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Yilei Wang (estella) Kristen Foster CO150.403 28 October, 2013 Should Animals Be Used In Experiments? Animals have helped to develop drug and cure for us at the cost of their life for a long time. In most bioscience labs, dozens of animals, especially rats, are locked in cages, waiting to be poisoned or dissected. Drug factories test drugs by observing their reaction to the pills. Scientists discover treatments to diseases by testing repeatedly on animals. Students studying bioscience learn how our body works by dissecting animals since they are mostly similar to us. Though animal experimentation contributes to many breakthroughs in bioscience history, many people are calling for attention not to use animals in experiments. With millions of animals used in labs every year, the debate whether animals should be used in experiments has been a great concern. For this project, I want to investigate into this heated debate. This topic question is worthy investigating because animal experimentation is an essential part in bioscience, relating to everyone. It is also a great concern for ethical development. The choice between animal friends and scientific development will determine humans health problem in the next few decades. Before talking about should animals be used in experiments, I need to learn more information on animal experimentation. I started with looking for the timeline of animal experimentation. The website About Animal Testing(Murnaghan) offered me basic facts of animal testing. According to Murnaghan, Animal testing prospered after 1922 when animal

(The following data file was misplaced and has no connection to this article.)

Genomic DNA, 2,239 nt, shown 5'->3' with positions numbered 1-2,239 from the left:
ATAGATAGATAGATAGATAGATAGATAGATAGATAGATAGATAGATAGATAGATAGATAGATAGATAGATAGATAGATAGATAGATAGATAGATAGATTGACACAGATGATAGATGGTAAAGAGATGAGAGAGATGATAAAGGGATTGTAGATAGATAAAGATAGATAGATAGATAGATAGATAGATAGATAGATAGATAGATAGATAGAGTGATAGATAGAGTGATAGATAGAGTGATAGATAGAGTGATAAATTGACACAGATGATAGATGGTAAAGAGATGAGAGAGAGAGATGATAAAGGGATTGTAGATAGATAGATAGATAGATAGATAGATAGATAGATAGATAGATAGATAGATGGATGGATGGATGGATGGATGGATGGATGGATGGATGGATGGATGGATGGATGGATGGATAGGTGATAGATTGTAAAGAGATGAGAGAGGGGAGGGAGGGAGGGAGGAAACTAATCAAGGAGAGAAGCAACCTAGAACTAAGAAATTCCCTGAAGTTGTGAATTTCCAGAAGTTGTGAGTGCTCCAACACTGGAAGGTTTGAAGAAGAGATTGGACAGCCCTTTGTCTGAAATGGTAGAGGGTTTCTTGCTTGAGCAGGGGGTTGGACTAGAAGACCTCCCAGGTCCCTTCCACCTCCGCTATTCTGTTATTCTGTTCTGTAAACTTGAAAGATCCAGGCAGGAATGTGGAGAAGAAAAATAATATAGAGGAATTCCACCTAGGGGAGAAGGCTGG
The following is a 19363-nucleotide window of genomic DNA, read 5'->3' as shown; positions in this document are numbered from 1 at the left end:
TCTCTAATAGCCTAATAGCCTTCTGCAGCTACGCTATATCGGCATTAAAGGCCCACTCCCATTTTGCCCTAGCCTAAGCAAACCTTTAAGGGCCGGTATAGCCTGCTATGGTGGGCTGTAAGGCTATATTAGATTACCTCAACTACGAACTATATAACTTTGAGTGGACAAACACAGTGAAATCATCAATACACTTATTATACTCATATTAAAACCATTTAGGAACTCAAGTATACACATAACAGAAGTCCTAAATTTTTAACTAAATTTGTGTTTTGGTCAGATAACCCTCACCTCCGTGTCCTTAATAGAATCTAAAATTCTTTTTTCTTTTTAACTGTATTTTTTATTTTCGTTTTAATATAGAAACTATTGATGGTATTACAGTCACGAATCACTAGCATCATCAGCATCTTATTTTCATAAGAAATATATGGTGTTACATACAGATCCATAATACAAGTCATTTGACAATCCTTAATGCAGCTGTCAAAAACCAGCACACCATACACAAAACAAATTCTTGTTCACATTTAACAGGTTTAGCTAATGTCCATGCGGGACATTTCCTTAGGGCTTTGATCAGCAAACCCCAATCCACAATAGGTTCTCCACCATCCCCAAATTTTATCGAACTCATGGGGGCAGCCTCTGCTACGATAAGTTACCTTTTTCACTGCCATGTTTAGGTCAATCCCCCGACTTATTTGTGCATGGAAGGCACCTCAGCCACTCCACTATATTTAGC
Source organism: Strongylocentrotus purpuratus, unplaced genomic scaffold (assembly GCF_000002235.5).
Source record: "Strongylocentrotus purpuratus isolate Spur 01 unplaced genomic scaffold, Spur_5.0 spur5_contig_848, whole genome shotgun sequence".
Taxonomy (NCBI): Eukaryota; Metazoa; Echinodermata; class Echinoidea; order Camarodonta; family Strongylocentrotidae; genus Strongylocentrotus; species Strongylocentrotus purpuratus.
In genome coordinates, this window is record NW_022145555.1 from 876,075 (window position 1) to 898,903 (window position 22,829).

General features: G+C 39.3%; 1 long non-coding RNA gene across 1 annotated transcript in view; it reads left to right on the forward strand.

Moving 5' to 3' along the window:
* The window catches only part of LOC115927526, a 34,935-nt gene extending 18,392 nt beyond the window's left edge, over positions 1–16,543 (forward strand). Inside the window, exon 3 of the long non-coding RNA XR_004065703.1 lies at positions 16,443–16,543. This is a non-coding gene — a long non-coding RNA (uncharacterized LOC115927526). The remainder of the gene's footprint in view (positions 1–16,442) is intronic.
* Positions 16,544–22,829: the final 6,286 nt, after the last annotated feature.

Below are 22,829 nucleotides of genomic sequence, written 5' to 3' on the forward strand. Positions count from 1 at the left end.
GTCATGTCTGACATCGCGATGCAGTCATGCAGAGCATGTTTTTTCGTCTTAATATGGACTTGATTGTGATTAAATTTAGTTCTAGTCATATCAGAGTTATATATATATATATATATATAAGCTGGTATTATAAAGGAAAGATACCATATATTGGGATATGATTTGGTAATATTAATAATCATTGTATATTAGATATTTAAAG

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testing allowed for insulin to be isolated from dogs (Murnaghan). Whats more, I learned that Britain was the first country to carry out regulations on animal experimentation. Those regulations were later developed into the 3R rules that are to replace animals, reduce numbers and refine the ways (Murnaghan). To get more accurate, recent and reliable statistics of how animal testing is going, I turned to a statistics report from the UK government. It was Annual Statistics of Scientific Procedures on Living Animals Great Britain 2012. I found that most of the numbers of animals used in experiments have increased. The summary is included as follows, which I quoted from the report. In 2012, 4.11 million scientific procedures were started in Great Britain, an increase of eight per cent (+317,200 procedures) compared with 2011. There were increases in 2012 in the numbers of procedures for the following species: mice (+379,058 or +14%); sheep (+5,157 or +14%); goats (+1,462 or +746%), up from 196; guinea pigs (+1,203 or +10%); and non-human primates (+545 or +22%). (The Stationary Office) The report reveals that the numbers of animals being used in experiments are still increasing though Britain was the first to regulate animal experimentation. After years of promoting 3R rules, why do the numbers keep soaring? Why did not government use stricter regulations on animal experimentation? Are scientists deliberately ignoring the 3R rules? The report leaves me with wonder why more people are using animals in experiments while government and regulations are encouraging them not to. It was the day after the library instruction class, I decided to look for information in Morgan Library so that I can find some